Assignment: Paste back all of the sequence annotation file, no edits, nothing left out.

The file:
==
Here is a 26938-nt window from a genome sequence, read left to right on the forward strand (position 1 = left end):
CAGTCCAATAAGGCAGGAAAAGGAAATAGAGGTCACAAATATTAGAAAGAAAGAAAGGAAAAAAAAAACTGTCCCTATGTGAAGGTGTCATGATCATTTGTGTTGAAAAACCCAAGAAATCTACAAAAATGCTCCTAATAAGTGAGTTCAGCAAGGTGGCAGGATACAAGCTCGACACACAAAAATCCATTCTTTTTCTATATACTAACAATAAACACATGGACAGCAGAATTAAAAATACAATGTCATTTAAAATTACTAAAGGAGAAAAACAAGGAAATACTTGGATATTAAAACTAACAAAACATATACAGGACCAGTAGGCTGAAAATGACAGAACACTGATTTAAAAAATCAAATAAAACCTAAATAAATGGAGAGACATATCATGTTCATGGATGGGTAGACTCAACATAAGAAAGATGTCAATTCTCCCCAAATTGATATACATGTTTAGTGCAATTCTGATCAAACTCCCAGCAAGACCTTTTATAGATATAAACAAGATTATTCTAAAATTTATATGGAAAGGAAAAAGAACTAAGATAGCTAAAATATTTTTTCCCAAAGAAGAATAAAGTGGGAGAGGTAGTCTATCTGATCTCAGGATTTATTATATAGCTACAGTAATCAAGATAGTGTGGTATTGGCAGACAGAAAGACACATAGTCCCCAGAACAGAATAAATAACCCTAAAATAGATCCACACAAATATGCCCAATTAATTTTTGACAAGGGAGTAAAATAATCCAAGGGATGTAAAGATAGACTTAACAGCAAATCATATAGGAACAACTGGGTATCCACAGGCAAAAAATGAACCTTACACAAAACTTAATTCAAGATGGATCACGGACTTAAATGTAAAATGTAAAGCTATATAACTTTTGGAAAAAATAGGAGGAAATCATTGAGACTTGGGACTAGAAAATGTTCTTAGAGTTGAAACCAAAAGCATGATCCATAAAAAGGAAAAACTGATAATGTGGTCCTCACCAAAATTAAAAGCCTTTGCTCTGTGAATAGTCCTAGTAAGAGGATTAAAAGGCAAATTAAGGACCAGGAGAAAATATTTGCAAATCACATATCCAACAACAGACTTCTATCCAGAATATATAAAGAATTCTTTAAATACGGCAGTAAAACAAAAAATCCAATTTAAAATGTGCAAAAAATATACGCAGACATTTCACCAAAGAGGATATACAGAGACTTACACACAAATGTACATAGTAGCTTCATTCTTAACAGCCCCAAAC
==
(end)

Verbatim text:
Here is a 26938-nt window from a genome sequence, read left to right on the forward strand (position 1 = left end):
CAGTCCAATAAGGCAGGAAAAGGAAATAGAGGTCACAAATATTAGAAAGAAAGAAAGGAAAAAAAAAACTGTCCCTATGTGAAGGTGTCATGATCATTTGTGTTGAAAAACCCAAGAAATCTACAAAAATGCTCCTAATAAGTGAGTTCAGCAAGGTGGCAGGATACAAGCTCGACACACAAAAATCCATTCTTTTTCTATATACTAACAATAAACACATGGACAGCAGAATTAAAAATACAATGTCATTTAAAATTACTAAAGGAGAAAAACAAGGAAATACTTGGATATTAAAACTAACAAAACATATACAGGACCAGTAGGCTGAAAATGACAGAACACTGATTTAAAAAATCAAATAAAACCTAAATAAATGGAGAGACATATCATGTTCATGGATGGGTAGACTCAACATAAGAAAGATGTCAATTCTCCCCAAATTGATATACATGTTTAGTGCAATTCTGATCAAACTCCCAGCAAGACCTTTTATAGATATAAACAAGATTATTCTAAAATTTATATGGAAAGGAAAAAGAACTAAGATAGCTAAAATATTTTTTCCCAAAGAAGAATAAAGTGGGAGAGGTAGTCTATCTGATCTCAGGATTTATTATATAGCTACAGTAATCAAGATAGTGTGGTATTGGCAGACAGAAAGACACATAGTCCCCAGAACAGAATAAATAACCCTAAAATAGATCCACACAAATATGCCCAATTAATTTTTGACAAGGGAGTAAAATAATCCAAGGGATGTAAAGATAGACTTAACAGCAAATCATATAGGAACAACTGGGTATCCACAGGCAAAAAATGAACCTTACACAAAACTTAATTCAAGATGGATCACGGACTTAAATGTAAAATGTAAAGCTATATAACTTTTGGAAAAAATAGGAGGAAATCATTGAGACTTGGGACTAGAAAATGTTCTTAGAGTTGAAACCAAAAGCATGATCCATAAAAAGGAAAAACTGATAATGTGGTCCTCACCAAAATTAAAAGCCTTTGCTCTGTGAATAGTCCTAGTAAGAGGATTAAAAGGCAAATTAAGGACCAGGAGAAAATATTTGCAAATCACATATCCAACAACAGACTTCTATCCAGAATATATAAAGAATTCTTTAAATACGGCAGTAAAACAAAAAATCCAATTTAAAATGTGCAAAAAATATACGCAGACATTTCACCAAAGAGGATATACAGAGACTTACACACAAATGTACATAGTAGCTTCATTCTTAACAGCCCCAAAC